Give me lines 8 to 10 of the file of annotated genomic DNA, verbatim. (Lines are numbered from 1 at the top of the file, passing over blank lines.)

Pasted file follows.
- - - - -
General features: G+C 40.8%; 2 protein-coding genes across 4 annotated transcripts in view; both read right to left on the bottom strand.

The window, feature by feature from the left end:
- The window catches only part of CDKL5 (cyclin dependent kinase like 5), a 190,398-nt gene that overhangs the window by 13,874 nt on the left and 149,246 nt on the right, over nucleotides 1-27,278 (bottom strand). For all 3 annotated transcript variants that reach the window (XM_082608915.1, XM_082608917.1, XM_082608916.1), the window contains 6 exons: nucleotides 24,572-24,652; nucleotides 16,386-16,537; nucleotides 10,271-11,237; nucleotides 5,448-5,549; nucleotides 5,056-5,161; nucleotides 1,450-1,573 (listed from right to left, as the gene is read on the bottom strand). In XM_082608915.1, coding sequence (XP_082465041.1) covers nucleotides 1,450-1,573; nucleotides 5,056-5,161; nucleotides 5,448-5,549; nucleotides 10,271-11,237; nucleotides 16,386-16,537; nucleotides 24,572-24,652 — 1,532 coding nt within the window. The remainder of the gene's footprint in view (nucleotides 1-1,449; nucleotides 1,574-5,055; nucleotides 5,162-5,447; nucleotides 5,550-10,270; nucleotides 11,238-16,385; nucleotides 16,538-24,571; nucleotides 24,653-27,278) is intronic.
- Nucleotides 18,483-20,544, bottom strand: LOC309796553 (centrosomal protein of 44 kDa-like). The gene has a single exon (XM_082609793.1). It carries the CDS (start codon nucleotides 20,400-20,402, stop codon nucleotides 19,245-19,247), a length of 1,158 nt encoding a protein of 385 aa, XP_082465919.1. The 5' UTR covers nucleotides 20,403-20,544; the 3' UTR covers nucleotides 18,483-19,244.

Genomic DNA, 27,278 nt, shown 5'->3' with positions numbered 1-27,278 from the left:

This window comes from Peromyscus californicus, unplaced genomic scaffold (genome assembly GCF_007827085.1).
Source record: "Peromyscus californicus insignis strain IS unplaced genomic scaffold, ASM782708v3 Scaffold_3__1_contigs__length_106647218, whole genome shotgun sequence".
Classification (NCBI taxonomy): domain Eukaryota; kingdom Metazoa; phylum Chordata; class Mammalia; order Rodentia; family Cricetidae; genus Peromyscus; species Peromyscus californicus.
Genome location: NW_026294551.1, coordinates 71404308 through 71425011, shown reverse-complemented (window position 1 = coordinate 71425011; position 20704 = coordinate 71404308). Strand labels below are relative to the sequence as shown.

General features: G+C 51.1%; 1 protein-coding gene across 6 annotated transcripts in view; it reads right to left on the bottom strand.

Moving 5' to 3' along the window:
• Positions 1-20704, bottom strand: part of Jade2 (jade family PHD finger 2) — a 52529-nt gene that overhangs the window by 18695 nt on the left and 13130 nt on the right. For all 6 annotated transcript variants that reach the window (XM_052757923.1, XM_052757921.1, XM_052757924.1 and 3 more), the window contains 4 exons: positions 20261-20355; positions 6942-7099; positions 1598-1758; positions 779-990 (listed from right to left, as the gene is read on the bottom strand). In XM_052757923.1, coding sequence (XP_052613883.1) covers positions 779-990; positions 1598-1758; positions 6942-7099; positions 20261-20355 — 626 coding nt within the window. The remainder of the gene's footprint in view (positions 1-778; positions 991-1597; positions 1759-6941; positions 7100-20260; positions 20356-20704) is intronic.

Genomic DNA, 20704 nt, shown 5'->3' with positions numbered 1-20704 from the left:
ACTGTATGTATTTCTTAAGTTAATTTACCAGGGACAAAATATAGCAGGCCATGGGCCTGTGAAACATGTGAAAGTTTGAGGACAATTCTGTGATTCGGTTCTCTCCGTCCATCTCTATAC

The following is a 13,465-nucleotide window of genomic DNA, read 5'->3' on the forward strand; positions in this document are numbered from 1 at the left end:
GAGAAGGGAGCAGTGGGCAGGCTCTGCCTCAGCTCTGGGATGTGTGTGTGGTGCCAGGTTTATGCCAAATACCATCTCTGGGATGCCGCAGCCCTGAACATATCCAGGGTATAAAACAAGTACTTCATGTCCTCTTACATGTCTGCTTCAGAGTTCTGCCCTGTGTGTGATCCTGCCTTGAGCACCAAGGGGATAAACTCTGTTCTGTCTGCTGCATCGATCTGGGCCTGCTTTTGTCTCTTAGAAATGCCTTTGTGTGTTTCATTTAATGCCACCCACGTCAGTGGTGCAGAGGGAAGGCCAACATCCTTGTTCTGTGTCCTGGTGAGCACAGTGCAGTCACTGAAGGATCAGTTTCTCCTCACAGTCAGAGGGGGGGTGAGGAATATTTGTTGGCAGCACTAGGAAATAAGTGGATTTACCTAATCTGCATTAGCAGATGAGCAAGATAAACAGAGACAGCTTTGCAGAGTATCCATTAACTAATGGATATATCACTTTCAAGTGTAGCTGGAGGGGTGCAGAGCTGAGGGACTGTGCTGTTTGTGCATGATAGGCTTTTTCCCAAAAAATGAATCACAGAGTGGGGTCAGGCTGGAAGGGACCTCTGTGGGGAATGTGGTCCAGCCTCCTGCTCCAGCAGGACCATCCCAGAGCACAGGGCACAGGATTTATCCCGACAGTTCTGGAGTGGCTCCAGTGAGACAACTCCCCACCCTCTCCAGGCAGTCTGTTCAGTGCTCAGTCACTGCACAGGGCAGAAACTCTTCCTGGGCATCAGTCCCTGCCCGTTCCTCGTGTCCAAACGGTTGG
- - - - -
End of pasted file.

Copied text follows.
Classification (NCBI taxonomy): domain Eukaryota; kingdom Metazoa; phylum Chordata; class Mammalia; order Rodentia; family Cricetidae; genus Peromyscus; species Peromyscus californicus.
Genome location: NW_026294551.1, coordinates 71404308 through 71425011, shown reverse-complemented (window position 1 = coordinate 71425011; position 20704 = coordinate 71404308). Strand labels below are relative to the sequence as shown.

General features: G+C 51.1%; 1 protein-coding gene across 6 annotated transcripts in view; it reads right to left on the bottom strand.